We might look at other graphs, in a progression from cat to mammal to animal, see that animal is more abstract than mammal. Confusingly, some philosophies refer to tropes as abstract particulars—e.g. The particular redness of a particular apple is an abstract particular; this is similar to qualia and sumbebekos. Still retaining the primary meaning of'abstrere' or'to draw away from', the abstraction of money, for example, works by drawing away from the particular value of things allowing incommensurate objects to be compared. Karl Marx's writing on the commodity abstraction recognizes a parallel process; the state as both concept a

Robert Jerry

Robert "Bob" H. Jerry, II is the former dean of the University of Florida's Levin College of Law, serving from 2003 to 2014, he succeeded Jon Mills, who returned to the University of Florida's law faculty. Jerry became Dean of the College in July 2003. Jerry earned a B. S. magna cum laude from Indiana State University in 1974. Jerry graduated cum laude from the University of Michigan Law School, where he was a member of the Michigan Law Review. In 1977. Jerry served as a law clerk for Judge George E. MacKinnon of the U. S. Court of Appeals for the District of Columbia Circuit from 1977 to 1978. Before Jerry became the dean of the Levin College of Law in 2003, he held the Floyd R. Gibson Missouri Endowed Professorship at the University of Missouri School of Law in Columbia, Missouri. From 1994 to 1998, he was the Herbert Herff Chair of Excellence at the Cecil C. Humphreys School of Law at the University of Memphis, he served as the dean of the University of Kansas School of Law from 1989 to 1994, where he was a member of the faculty from 1981 to 1994.

He practiced law with the firm of Barnes, Pantzer & Boyd in Indianapolis, Indiana from 1978 to 1981. In August 2013, Jerry announced he would be stepping down as Dean at the end of the'13-'14 school year in, he remained on the faculty. Jerry teaches a course on insurance law and is the author of Understanding Insurance Law, published by LexisNexis. Dean Jerry's Official Bio Robert Jerry's CV Robert Jerry announced as new Dean in 2003

In Extremo

In Extremo is a German medieval metal band originating from Berlin. The band's musical style combines metal with medieval traditional songs, blending the sound of the standard rock/metal instruments with historical instruments. Versions of well-known traditional/medieval ballads make up the main part of their repertoire, but the band has written an increasing share of original material in recent years, their own material is written in German, whilst the traditional songs are in a variety of languages, including Gaelic, English, Swedish, French, Galician, Latin, Occitan, Old High German and Middle High German. In Extremo began as two projects: a nameless, purely medieval band, a rock band, they became known at that time through frequent appearances at medieval market meetings, at which they performed their acoustic pieces and sold CDs of their renditions of traditional songs. During the recording for the 1995 season, Michael Rhein found the project name "In Extremo," Latin for "At The Edge." Most of the band members perform under stage names.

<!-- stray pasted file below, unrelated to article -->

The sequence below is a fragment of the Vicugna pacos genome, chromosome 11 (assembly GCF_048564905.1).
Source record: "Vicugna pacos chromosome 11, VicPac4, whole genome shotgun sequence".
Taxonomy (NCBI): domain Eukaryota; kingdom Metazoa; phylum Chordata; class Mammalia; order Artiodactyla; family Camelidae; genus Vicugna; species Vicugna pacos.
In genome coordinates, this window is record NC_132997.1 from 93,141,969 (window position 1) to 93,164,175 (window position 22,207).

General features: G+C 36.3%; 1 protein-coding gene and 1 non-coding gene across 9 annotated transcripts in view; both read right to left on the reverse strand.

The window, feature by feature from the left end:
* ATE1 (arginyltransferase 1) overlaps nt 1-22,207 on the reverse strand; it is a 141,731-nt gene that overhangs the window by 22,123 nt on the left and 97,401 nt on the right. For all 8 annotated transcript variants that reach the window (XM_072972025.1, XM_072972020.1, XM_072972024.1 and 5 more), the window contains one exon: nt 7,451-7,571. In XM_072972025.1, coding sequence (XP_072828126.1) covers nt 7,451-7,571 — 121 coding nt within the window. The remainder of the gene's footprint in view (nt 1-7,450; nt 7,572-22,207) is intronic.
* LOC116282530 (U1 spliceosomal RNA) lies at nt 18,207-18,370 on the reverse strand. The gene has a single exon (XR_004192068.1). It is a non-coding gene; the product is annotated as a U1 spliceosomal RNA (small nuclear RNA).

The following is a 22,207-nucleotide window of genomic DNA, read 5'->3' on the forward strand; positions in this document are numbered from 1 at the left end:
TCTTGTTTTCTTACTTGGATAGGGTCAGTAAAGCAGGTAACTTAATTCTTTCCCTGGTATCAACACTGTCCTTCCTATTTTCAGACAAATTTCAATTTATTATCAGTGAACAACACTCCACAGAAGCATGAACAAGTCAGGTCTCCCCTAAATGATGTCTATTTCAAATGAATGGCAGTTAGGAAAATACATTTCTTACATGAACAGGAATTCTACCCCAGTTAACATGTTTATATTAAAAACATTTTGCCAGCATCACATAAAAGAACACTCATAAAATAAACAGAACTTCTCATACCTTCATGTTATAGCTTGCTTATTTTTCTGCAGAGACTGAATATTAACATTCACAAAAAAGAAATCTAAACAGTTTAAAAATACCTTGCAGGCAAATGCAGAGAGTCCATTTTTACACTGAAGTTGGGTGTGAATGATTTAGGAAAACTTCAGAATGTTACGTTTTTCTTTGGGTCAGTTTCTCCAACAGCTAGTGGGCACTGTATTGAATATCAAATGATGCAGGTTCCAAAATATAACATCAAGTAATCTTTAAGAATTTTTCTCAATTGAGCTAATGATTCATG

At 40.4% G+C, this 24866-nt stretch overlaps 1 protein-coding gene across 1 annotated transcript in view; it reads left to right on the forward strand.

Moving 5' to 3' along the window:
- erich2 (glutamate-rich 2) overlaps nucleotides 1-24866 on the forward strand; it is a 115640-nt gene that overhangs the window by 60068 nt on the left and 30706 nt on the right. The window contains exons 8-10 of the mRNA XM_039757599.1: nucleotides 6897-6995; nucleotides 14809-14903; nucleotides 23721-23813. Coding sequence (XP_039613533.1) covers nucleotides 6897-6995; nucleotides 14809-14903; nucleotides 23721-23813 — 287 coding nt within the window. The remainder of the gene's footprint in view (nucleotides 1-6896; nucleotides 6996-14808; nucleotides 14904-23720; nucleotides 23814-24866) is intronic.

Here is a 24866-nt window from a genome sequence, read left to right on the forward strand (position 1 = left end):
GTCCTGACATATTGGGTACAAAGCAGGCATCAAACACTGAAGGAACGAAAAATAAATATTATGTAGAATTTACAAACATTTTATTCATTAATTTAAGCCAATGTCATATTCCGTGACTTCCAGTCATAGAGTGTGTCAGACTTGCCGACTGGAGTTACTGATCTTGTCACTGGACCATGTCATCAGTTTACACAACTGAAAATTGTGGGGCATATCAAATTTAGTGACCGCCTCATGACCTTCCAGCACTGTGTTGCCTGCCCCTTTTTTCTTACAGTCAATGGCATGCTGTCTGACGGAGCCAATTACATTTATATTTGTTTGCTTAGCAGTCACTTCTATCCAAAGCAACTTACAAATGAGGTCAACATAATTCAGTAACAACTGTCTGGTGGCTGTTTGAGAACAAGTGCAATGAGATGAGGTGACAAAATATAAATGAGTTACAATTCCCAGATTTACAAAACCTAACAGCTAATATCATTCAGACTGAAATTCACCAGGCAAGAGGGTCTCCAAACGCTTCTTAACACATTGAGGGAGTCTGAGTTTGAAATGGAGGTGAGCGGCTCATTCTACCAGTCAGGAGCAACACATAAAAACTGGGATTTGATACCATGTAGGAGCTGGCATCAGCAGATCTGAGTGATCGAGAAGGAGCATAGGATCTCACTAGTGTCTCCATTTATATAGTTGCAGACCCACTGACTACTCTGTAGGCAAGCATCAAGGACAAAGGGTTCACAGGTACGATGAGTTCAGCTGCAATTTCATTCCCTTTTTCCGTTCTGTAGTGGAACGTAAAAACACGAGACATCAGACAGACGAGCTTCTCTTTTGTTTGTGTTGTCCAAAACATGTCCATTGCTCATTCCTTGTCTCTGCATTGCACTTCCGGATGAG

The initial members of the medieval band were Das letzte Einhorn, Flex der Biegsame, Dr. Pymonte, Conny Fuchs and Sen Pusterbalg; the rock band consisted of Thomas der Münzer, Der Morgenstern, Die Lutter. Der Münzer subsequently left the band and; as noted below all of the band members play multiple instruments. The increasing number of visitors, success of their CDs, the popular interest, as well as cross-pollination from groups such as Corvus Corax and Bathory, encouraged In Extremo in 1995 to attempt to start a band combining bagpipes and other traditional instruments with rock guitars; the result was the current incarnation of In Extremo, a rock group that integrates modern instruments like the drum set, electric bass and guitar with the acoustic elements used for the medieval songs, which plays both types of music as well as a hybrid of the two. In August 1996, they began work on the first In Extremo album, which contained two tracks of the new rock project; because the album had no official name, it became known as In Extremo Gold because of the golden covers.

In February 1997, like the single Der Galgen, it sold out in Medieval markets. In Extremo played separately as a medieval and a rock band, until on March 29, 1997, when they played their first live rock concert. Since that time, they have given this date as their date of establishment; the two projects were merged on January 11, 1998. April 1998 saw the first "high occupancy" In Extremo concert in the Rabenstein castle in Brandenburg. Over the years, their music became more heavy metal based, while at the same time becoming commercially successful; the classical instruments, however – bagpipes and lutes – still play a large role. The band is noted for their conspicuous stage costumes and known for using pyrotechnics in their concerts, including Der Morgenstern playing cymbals which have been set on fire. On 26 February 2010 In Extremo announced that Der Morgenstern left the band because of musical differences via their homepage. On June 11, Florian "Specki T. D." Speckardt was announced as his replacement on drums.